Travelled down from Nottingham to London for the Nosy Crow Conference (getting up at 5am to do so!). Worth every penny. Lots of great speakers, and plenty of food for thought for me.
My position is that I’m a writer, mostly of children’s picture books, but am a little overawed by the industry – no obvious contacts to exploit, or ways in. I didn’t even have a blog! My plan was to write and create a body of work that I was happy with, editing and whittling along the way, and then when a critical mass had been reached (ie my wife kicking me up the backside and telling me to get on with it), I would start submitting manuscripts to publishers and agents. This gave me time to develop my craft, work on a few different stories, and build up confidence in my own mind that I’m not just wasting everyone’s time.
I guess that’s where we are now… (apart from maybe the confidence bit – am I just the cliche of the needy writer??)
So, for the benefit of those fellow writers on a similar journey, here are my notes from the Conference yesterday. These are in no way comprehensive, but were the key elements that I found useful. I hope you do too.
Children’s Publishing Today (Charlotte Eyre, Bookseller’s Children’s Editor)
The overall children’s book market in 2014 has seen growth from 2013, and is expecting its best year since 1998. Worth over £300m a year. Minecraft and Julia Donaldson are two of the big contributors to that. Julia Donaldson (God bless ‘er) was the UK’s most valuable author to booksellers in 2013, and is likely to be this year too.
Popular books in the picture book market were ABC/123 types, dinosaurs, and princesses. Decreasing in popularity were books about pirates and fairies. No mention of pirate fairies though.
How to write a picture book (Louise Bolongaro)
This session lasted 45 minutes. I honestly could have sat through a whole day on this one alone. The detail was incredible, using examples from a range of picture books (not all NC titles) to illustrate each point.
NC publish 2-3 picture book titles per month, and are the 8th largest publisher in terms of sales. (Not bad for a company that’s only a few years old!)
Key questions for the author to consider before submission:
– Does your PB work on different levels, ie for both parent and child?
– What is your one-liner to explain the book?
– Start at the end and work backwards – what’s the payoff?
– Consider pacing – how do you keep the pages turning?
– Make sure your story isn’t too UK-centric (no red telephone boxes, or hedgehogs)
– Plot first, then add the lovely words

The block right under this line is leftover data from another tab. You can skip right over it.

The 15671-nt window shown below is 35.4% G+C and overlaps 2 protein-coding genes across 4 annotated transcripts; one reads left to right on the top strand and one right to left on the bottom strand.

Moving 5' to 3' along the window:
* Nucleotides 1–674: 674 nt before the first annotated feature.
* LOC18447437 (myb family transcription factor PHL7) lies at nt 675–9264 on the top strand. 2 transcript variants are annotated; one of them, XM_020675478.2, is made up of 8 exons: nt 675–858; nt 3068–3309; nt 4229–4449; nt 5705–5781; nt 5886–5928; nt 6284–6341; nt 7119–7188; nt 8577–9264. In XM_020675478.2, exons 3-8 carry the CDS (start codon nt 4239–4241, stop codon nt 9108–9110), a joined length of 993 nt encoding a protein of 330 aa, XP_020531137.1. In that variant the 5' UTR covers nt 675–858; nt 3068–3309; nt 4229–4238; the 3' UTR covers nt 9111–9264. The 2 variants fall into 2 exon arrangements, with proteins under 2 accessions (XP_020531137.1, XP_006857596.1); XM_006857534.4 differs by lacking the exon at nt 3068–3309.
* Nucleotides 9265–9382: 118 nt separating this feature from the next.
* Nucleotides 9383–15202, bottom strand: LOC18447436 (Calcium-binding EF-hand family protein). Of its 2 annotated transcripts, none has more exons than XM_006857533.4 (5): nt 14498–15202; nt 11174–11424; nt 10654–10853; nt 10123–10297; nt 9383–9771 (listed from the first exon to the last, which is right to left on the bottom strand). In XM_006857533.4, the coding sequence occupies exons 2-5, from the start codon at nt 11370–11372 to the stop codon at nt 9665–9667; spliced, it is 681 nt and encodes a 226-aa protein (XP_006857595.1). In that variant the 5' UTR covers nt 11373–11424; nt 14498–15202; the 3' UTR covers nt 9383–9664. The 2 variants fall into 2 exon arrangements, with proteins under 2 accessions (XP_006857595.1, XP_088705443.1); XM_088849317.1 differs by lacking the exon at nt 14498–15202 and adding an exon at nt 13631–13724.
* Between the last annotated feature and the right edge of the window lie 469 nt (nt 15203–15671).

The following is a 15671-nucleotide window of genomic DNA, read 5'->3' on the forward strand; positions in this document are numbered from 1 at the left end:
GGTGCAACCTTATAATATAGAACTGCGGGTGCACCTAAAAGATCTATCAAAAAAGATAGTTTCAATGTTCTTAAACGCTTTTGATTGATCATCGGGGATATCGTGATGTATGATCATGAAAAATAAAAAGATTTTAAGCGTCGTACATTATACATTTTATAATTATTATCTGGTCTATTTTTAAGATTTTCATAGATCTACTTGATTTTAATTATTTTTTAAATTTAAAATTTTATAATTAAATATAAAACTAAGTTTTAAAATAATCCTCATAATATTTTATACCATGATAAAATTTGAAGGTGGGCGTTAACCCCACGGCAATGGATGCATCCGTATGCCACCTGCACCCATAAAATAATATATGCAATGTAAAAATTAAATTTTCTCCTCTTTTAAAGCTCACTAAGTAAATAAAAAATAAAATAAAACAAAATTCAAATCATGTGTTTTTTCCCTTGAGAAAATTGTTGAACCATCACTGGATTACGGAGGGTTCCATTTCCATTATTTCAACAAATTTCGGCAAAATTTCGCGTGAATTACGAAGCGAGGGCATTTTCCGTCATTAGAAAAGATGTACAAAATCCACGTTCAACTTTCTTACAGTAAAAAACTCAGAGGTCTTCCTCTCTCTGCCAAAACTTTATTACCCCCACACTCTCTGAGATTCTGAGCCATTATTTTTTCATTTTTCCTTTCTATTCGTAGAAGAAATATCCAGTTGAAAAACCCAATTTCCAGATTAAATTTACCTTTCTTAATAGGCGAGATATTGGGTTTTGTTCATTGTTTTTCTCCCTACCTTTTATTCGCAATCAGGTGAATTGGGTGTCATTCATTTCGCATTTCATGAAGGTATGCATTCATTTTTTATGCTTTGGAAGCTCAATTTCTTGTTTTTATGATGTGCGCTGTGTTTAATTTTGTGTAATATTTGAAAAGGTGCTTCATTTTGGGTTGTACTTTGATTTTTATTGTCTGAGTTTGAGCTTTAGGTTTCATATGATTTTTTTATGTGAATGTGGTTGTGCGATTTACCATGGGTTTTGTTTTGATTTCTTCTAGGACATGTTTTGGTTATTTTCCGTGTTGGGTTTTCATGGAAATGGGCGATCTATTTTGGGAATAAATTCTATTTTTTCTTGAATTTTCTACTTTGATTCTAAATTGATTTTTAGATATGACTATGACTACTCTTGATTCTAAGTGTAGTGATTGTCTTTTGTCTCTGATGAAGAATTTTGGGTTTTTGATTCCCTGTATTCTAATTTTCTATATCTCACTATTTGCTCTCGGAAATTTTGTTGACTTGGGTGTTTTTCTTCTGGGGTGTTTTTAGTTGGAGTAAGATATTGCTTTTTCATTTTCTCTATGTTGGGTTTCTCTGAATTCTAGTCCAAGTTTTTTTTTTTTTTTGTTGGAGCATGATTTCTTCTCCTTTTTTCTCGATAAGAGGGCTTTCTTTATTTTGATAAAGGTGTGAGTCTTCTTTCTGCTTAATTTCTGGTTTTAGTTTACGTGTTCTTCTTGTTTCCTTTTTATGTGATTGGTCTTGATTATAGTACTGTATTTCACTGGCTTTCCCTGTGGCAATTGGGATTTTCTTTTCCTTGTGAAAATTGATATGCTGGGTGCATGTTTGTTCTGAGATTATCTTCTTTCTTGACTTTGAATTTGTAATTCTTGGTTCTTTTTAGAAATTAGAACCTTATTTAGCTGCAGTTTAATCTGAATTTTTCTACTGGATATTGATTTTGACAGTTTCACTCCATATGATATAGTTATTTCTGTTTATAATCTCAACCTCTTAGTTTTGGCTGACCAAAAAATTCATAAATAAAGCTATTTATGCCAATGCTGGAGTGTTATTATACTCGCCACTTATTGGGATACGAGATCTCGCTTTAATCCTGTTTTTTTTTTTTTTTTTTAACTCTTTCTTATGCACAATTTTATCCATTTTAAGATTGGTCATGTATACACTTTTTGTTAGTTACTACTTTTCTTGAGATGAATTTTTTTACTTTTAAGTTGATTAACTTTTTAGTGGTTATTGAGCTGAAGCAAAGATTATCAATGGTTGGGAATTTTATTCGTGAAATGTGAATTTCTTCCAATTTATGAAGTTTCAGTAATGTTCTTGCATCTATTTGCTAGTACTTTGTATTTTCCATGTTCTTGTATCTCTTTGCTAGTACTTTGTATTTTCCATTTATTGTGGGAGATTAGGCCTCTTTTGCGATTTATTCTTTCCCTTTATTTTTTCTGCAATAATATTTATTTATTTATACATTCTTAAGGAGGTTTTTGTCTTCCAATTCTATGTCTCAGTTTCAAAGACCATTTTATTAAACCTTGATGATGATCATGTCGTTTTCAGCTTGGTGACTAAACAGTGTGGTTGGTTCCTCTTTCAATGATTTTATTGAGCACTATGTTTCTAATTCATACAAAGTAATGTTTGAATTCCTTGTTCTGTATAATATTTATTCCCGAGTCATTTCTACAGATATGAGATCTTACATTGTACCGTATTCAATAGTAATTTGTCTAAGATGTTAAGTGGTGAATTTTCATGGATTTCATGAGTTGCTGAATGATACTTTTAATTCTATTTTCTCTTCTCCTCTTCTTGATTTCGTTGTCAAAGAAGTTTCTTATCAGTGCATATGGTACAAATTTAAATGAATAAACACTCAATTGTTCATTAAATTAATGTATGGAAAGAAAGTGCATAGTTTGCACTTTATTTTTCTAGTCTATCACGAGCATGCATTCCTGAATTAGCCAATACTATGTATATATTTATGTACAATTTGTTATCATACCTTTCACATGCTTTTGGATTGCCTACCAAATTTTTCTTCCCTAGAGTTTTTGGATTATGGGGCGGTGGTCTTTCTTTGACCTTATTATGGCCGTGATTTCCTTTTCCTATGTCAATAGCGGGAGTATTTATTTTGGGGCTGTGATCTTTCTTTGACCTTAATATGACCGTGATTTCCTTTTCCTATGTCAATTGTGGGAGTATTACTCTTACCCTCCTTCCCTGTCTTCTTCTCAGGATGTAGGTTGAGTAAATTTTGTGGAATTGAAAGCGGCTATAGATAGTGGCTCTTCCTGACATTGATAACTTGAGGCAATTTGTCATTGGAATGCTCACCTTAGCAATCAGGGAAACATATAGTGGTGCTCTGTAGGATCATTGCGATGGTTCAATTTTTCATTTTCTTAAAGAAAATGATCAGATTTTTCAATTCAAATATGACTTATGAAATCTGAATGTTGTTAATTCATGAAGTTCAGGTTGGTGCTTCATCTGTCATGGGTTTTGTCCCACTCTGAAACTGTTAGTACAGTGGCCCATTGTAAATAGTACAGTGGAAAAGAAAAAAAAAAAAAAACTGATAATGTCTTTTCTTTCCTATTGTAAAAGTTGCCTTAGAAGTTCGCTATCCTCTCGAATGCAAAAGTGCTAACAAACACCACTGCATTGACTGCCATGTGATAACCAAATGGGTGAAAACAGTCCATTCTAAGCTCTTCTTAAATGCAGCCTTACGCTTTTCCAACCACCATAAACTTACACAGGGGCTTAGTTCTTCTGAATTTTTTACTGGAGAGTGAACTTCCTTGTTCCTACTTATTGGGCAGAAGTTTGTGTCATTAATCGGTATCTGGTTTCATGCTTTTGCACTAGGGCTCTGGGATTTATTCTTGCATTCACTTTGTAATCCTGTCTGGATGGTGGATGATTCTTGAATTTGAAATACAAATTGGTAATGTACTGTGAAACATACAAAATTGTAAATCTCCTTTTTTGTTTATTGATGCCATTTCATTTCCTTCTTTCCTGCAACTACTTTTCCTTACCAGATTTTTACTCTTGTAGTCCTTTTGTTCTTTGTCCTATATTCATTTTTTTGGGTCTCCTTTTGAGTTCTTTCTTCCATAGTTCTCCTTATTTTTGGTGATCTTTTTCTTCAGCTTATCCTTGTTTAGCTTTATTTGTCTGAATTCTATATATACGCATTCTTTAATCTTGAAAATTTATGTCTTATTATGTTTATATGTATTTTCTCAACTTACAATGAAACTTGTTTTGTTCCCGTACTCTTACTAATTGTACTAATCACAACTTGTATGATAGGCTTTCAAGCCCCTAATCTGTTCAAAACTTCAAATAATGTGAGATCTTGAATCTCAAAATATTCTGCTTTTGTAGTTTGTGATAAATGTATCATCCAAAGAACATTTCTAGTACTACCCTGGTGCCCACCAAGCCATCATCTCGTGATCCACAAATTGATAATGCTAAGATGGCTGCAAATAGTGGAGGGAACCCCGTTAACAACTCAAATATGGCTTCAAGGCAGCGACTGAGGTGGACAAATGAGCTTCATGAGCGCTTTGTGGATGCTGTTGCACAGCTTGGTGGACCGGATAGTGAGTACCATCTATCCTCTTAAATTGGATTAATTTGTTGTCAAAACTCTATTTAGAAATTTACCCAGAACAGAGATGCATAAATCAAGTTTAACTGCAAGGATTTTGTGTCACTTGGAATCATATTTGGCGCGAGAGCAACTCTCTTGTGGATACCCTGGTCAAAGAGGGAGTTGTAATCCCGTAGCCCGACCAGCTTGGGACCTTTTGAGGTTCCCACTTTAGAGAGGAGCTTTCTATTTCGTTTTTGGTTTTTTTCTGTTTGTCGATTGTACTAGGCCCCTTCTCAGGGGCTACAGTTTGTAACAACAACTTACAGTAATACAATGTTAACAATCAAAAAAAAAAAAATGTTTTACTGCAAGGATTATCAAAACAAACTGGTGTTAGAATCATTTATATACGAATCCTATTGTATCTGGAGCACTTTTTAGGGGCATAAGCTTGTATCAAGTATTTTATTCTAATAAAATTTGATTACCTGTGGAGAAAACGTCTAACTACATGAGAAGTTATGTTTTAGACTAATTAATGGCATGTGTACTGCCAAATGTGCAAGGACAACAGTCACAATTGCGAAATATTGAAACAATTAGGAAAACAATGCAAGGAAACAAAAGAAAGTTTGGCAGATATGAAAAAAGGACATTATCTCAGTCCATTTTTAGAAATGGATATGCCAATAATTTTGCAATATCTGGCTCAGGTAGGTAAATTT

– Look for an original treatment of familiar themes, and then add the funny
– Beware fractured fairytales – very common at present
– Believe in your characters. If you don’t, who will?
– Reported speech works well. A first person narrator can seem too “adult”
– Always attribute speech in dialogue, ie “said Mum”, “said bear”
– Make a dummy book, with 12 double page spreads (typically) – make sure your story works in this format, with a narrative arc
What’s an Agent for? (Hilary Delamere)
Partnerships are key in getting you published, and building your profile
Make sure you pitch yourself to the agent: about you, about your story, about your approach
Do you have any other ideas? Are they achievable?
Submission letter should be short, pithy, with a one-liner pitch
Most important question: is the agent right for you? Are they a good fit for you?
The Journey of a First Time Author (Helen Peters)
Helen (author of The Secret Hen House Theatre) explained in a Q&A session how her story came to be published. Expect it to take years (and years), with multiple revisions! Also emphasised the importance of using whatever contacts you can to help you in your journey (although it helps if your neighbour is a screenwriter).
Playing to the crowd: the importance of live events (Tracey Corderoy)
Tracey was such a bundle of loveliness and energy – if she had done a live event at my school when I was growing up, my relationship with books may have been very different! She does about 75 or so live events per year at the moment.
I ended up making pages of notes on this one, but the key themes were:
1) Be prepared – use “story sacks” to get their focus and attention, inc dressing-up outfits and props
2) Live the story – use props and craft – present it in an enthusiastic and lively way
3) Be brave. Leave your comfort zone.
4) Use puppets! They’re a great icebreaker
5) Have realistic expectations of your event – there may be more/fewer children at the event than you’d planned; expect “loo moments”; children may be older/younger at the event than you’d planned
6) Mix it up a bit, to keep them engaged and to keep it fun
7) Be super-organised – leave nothing to chance (Tracey showed the 2-page, small font plan for a live event. The level of detail was impressive)
8) Always say “Yes!”, then make a plan for it after
I’ll leave it there for tonight. My wife’s experimenting with chocolate orange vodka, and needs a willing test subject!
Part Two: http://wp.me/p53yv0-7